As back-to-school costs soar, more parents & teachers turn to charities for help
Sierra Lyons | August 17, 2023
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Wealth disparities can be apparent on the first day of school when some students show up with new supplies and clothes while others carry used materials and wear hand-me-downs. For families already struggling to make ends meet, the soaring cost of back-to-school supplies and technology can drain their already limited budgets.
That is especially true this year. A 2023 back-to-school survey from Deloitte reports that after 18 months of inflation, parents of K-12 students aren’t planning to spend as much on back-to-school supplies as they did last year, due to inflation and a need to replenish their savings accounts after the pandemic. A study from World Remit shows that the cost of school supplies in the United States has increased by over 25% compared with 2022.
Though inflation is the lowest it has been since March 2021, high prices are still stressing shoppers and increasing their reliance on local and national back-to-school drives. The nonprofit organizations that sponsor those drives, in turn, are struggling to meet the growing demand.
Volunteers of America’s back-to-school supplies initiative, called Operation Backpack, has been an integral part of their charity for more than 20 years. Twelve participating affiliates around the country provide homeless students with l backpacks filled with essential materials like paper, pencils, notebooks, hand sanitizer and water bottles. They prioritize giving top-of-the-line products directly to children and families, rather than schools or teachers, so students won’t have to show up empty-handed on the first day, making them a possible target of bullying or harassment.
Jatrice Gaiter, vice president of external affairs, said the need is increasing.
“There is a paradox here in that the people that need our services, that number is growing substantially,” Gaiter said. “At the same time, the people and the money that we as nonprofits have to provide them are shrinking, because of inflation. It’s just that everything is so much more expensive this year. And making sure that we have enough for people with multiple children, that’s a big issue. These programs often act like everybody has one child. There are people that have three and five and six kids, and we want to make sure that every single child in a family has a backpack.”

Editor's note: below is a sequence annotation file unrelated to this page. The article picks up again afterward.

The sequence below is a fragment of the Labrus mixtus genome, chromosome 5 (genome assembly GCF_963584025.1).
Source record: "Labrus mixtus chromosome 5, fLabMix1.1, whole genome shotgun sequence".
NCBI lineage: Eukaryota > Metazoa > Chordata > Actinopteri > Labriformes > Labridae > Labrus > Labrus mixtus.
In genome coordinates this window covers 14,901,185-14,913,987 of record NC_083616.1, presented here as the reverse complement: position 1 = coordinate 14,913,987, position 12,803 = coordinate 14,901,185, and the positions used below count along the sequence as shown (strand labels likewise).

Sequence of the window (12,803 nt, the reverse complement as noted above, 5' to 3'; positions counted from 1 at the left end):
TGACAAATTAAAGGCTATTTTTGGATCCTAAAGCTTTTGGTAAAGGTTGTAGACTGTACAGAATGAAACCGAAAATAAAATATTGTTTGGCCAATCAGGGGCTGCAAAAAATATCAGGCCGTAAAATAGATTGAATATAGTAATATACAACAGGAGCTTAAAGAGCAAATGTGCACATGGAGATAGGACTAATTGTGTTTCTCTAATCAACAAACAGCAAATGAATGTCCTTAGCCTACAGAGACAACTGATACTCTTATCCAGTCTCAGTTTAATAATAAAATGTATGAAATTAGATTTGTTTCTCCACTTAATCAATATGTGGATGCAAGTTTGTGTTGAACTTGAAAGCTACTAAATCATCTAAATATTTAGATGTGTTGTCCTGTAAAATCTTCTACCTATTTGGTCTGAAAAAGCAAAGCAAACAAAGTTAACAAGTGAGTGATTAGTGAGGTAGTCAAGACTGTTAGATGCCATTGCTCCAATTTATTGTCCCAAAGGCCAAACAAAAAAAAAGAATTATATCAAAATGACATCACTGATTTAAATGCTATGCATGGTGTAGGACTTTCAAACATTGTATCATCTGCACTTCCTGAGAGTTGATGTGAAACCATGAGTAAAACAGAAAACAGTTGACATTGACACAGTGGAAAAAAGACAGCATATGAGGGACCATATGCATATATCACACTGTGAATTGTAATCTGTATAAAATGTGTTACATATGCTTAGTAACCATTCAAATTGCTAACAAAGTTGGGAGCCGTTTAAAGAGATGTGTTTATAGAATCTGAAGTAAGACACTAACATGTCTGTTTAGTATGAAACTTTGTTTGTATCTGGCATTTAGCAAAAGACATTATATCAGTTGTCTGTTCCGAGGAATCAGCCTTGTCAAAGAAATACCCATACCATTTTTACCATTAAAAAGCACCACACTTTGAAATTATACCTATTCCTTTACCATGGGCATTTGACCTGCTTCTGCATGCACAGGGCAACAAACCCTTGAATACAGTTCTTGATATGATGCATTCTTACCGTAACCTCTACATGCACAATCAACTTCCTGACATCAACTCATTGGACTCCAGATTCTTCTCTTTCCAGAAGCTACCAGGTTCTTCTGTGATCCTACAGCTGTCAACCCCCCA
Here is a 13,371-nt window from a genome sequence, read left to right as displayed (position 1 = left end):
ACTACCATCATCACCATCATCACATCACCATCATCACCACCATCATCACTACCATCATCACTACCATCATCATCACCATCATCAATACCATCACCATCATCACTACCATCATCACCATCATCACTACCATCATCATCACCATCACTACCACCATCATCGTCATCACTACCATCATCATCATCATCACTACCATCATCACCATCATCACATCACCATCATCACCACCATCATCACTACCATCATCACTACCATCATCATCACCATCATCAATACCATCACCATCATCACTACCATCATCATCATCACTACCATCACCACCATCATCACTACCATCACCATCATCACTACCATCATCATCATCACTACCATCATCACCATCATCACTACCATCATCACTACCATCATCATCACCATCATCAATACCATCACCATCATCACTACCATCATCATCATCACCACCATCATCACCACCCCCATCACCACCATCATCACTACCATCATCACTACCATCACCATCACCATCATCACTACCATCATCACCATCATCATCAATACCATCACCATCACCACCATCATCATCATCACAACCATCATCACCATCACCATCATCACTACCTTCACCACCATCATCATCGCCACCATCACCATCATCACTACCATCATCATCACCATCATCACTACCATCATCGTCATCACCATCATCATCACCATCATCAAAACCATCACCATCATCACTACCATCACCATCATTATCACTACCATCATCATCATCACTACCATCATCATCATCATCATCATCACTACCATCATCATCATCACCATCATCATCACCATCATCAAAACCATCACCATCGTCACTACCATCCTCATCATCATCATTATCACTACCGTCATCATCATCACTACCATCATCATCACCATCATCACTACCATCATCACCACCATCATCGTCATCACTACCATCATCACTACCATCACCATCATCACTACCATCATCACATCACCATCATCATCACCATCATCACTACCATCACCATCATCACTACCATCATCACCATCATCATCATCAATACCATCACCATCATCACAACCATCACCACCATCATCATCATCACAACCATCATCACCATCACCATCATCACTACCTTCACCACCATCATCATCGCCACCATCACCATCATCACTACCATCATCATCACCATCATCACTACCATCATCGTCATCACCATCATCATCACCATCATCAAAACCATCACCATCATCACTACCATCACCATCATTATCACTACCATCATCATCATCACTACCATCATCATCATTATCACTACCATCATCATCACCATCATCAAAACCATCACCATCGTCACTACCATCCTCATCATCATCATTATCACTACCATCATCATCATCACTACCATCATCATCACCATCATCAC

The stress is being felt at the local level as well. HYPE Pensacola, a nonprofit organization that offers athletic and academic afterschool programs, has been hosting back-to-school supply drives for low-income families for years. This month, the organization had its biggest turnout yet, giving out over 500 backpacks filled with supplies like paper, crayons, notebooks and pencil holders. The event also offered free food, haircuts, health vendors educating community members on health crises in the area and two $250 scholarships donated by local restaurants.
“The need always increases, because although the state of Florida has a tax-free weekend, which this year had been extended to a month long, on the flip side of that, the cost of living is rising, employers aren’t giving raises,” Shaun Hartsfield, founder and president of HYPE Pensacola said.
Hartsfield said the record-breaking event couldn’t have succeeded without help from other local organizations.
“People’s wages at their job isn’t going up, but the cost of living is going up, so although there’s tax-free, parents still can’t afford them,” he said. “Everybody has to have electricity, so that’s always going to be their priority. With just the cost of living being high, there’s always going to be an increase every year in people needing the assistance that we provide.”
Back-to-school shopping also drains many teachers’ wallets as they use their own money to buy classroom supplies. On average, public school teachers spend nearly $500 without being reimbursed, according to data from the National Center for Education Statistics.
The Kids in Need Foundation is a nonprofit organization that supports teachers and students in Title I schools where at least half the students are enrolled in the National School Lunch Program. In 2022, the foundation gave more than $143 million in free school supplies and classroom resources. But like Gaiter, Michaela Becker, the foundation’s senior director of national network, said inflation is making it harder to help those in need. The organization relies heavily on grants and funding, so when families and foundations have less to donate, the foundation has less to give.
“Costs have gone up for everyone,” Becker said, including for suppliers that contribute to the foundation. Bic, one of its top donors, has seen a rise in the cost to manufacture its products, leaving them with fewer pens to give away.
One of the organization’s biggest initiatives is the Teacher Resource Center in Roseville, Minnesota, where educators can fill up carts with classroom supplies for free. There is also a Supply a Student program, where $25 donations equate to one backpack full of necessities, and a Supply a Teacher program, where teachers receive two boxes of supplies — enough to last a class of 24 students for a semester.
Becker said organizations like theirs are crucial in times of inflation, but the need never stops.